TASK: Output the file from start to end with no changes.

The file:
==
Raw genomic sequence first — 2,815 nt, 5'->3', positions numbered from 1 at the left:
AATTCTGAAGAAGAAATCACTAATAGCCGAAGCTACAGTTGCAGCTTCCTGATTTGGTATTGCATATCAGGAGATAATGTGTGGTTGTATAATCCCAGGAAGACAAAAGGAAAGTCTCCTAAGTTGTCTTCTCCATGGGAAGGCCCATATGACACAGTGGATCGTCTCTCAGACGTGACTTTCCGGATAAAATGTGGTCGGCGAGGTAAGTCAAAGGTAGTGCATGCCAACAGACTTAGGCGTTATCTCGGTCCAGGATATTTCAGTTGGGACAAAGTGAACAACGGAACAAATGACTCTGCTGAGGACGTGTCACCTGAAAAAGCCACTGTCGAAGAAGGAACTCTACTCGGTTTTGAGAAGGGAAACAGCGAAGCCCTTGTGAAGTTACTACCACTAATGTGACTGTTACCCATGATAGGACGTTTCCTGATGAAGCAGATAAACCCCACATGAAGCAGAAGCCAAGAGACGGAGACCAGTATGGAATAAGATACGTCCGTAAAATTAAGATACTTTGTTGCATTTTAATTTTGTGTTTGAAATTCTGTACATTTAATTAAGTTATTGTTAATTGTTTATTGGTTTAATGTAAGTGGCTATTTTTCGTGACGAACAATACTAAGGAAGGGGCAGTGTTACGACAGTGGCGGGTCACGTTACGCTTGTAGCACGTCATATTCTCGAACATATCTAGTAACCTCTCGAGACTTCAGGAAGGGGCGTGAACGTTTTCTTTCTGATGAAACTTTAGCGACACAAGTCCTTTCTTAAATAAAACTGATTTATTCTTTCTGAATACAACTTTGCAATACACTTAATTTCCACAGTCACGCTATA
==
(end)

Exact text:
Raw genomic sequence first — 2,815 nt, 5'->3', positions numbered from 1 at the left:
AATTCTGAAGAAGAAATCACTAATAGCCGAAGCTACAGTTGCAGCTTCCTGATTTGGTATTGCATATCAGGAGATAATGTGTGGTTGTATAATCCCAGGAAGACAAAAGGAAAGTCTCCTAAGTTGTCTTCTCCATGGGAAGGCCCATATGACACAGTGGATCGTCTCTCAGACGTGACTTTCCGGATAAAATGTGGTCGGCGAGGTAAGTCAAAGGTAGTGCATGCCAACAGACTTAGGCGTTATCTCGGTCCAGGATATTTCAGTTGGGACAAAGTGAACAACGGAACAAATGACTCTGCTGAGGACGTGTCACCTGAAAAAGCCACTGTCGAAGAAGGAACTCTACTCGGTTTTGAGAAGGGAAACAGCGAAGCCCTTGTGAAGTTACTACCACTAATGTGACTGTTACCCATGATAGGACGTTTCCTGATGAAGCAGATAAACCCCACATGAAGCAGAAGCCAAGAGACGGAGACCAGTATGGAATAAGATACGTCCGTAAAATTAAGATACTTTGTTGCATTTTAATTTTGTGTTTGAAATTCTGTACATTTAATTAAGTTATTGTTAATTGTTTATTGGTTTAATGTAAGTGGCTATTTTTCGTGACGAACAATACTAAGGAAGGGGCAGTGTTACGACAGTGGCGGGTCACGTTACGCTTGTAGCACGTCATATTCTCGAACATATCTAGTAACCTCTCGAGACTTCAGGAAGGGGCGTGAACGTTTTCTTTCTGATGAAACTTTAGCGACACAAGTCCTTTCTTAAATAAAACTGATTTATTCTTTCTGAATACAACTTTGCAATACACTTAATTTCCACAGTCACGCTATA